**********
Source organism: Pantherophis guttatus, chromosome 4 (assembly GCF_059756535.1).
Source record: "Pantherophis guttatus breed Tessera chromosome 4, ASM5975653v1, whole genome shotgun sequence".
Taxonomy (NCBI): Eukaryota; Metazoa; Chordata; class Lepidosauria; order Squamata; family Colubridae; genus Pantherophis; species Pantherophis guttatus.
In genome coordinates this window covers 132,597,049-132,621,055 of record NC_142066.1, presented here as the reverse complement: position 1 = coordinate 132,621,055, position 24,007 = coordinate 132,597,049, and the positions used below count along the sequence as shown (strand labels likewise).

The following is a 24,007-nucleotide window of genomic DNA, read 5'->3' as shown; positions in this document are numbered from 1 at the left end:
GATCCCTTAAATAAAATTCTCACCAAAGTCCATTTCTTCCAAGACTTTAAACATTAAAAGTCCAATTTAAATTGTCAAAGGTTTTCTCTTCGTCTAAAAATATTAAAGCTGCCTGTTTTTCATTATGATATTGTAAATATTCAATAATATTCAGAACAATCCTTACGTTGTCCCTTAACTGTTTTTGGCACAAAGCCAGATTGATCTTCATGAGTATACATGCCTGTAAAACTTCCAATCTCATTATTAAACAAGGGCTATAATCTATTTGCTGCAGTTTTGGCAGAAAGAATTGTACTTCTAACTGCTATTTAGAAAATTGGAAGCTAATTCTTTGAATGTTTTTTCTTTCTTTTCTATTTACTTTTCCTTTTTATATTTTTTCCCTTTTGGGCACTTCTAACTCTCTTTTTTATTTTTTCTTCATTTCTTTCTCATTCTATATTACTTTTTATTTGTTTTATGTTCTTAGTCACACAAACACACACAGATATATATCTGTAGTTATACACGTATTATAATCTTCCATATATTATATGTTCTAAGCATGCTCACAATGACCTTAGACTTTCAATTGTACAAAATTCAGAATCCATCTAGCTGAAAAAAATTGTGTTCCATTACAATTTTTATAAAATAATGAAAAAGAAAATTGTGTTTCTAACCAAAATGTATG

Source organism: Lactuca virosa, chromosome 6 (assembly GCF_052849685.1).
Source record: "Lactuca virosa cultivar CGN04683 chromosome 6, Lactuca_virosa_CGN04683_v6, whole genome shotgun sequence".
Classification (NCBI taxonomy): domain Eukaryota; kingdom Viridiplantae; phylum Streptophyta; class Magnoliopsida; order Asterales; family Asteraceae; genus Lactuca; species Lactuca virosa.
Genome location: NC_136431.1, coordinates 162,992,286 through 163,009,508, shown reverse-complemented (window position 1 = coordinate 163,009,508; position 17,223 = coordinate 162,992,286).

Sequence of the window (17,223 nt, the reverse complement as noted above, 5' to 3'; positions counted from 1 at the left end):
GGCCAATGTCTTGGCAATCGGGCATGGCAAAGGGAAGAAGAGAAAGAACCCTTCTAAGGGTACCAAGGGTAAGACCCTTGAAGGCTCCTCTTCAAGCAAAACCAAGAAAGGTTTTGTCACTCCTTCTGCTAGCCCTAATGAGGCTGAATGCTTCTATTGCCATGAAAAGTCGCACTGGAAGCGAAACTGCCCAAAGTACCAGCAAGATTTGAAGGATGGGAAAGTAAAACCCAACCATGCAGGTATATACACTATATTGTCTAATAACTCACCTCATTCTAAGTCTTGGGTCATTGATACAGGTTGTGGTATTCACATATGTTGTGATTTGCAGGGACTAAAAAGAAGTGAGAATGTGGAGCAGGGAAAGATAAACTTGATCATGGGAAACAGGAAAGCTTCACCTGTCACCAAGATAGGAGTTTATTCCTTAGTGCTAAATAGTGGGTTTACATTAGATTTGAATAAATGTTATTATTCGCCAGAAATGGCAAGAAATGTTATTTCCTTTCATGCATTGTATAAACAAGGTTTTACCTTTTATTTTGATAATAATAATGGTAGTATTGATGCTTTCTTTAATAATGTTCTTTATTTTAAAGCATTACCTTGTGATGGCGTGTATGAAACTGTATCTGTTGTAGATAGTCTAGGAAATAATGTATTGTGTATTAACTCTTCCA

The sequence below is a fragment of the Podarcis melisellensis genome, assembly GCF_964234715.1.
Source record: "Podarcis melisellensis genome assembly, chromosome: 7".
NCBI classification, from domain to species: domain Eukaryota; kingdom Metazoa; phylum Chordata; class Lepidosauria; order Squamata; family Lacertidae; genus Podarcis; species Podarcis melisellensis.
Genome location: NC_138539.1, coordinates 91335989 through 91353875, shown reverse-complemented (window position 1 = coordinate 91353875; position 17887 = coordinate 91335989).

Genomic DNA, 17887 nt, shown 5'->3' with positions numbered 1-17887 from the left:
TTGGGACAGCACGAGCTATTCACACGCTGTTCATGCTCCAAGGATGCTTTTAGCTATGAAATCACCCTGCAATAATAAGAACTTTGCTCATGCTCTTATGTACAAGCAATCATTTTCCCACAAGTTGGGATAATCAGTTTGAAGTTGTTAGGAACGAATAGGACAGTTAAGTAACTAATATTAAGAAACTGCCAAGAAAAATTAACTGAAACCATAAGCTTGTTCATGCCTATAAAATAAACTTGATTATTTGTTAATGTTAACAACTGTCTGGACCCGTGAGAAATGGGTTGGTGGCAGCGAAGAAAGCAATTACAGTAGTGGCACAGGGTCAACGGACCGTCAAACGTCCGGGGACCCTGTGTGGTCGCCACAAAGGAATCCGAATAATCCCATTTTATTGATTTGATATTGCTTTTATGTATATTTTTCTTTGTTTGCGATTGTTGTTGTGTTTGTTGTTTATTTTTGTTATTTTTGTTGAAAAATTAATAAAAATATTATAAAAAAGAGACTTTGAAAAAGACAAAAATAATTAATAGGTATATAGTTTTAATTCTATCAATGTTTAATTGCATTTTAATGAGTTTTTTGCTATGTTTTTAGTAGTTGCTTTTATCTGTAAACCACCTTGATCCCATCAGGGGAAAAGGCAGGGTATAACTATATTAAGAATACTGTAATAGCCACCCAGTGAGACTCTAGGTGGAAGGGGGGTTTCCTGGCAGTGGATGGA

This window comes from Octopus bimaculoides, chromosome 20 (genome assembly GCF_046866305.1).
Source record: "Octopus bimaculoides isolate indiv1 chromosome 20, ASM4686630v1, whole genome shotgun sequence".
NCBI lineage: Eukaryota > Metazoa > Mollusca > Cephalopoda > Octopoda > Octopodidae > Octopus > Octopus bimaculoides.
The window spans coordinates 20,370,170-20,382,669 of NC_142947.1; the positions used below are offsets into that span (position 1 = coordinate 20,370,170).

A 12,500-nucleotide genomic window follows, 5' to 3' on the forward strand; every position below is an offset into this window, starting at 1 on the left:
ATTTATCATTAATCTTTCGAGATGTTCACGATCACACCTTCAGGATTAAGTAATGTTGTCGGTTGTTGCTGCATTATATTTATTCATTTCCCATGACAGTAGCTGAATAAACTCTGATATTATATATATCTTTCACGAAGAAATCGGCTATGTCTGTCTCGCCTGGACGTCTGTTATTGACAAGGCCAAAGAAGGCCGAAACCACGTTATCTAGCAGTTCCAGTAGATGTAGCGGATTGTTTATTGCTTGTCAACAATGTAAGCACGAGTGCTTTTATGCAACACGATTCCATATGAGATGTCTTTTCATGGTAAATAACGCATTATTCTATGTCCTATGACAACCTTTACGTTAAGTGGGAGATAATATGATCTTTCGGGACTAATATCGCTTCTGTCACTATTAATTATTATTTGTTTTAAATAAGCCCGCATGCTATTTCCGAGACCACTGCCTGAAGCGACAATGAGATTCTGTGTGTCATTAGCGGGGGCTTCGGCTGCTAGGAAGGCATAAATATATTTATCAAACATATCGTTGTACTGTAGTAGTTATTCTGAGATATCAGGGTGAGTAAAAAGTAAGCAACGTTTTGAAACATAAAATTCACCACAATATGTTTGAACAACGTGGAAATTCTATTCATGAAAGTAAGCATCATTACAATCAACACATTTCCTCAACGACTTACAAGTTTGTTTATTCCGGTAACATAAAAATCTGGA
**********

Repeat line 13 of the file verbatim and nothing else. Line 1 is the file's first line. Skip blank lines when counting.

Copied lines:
The sequence below is a fragment of the Podarcis melisellensis genome, assembly GCF_964234715.1.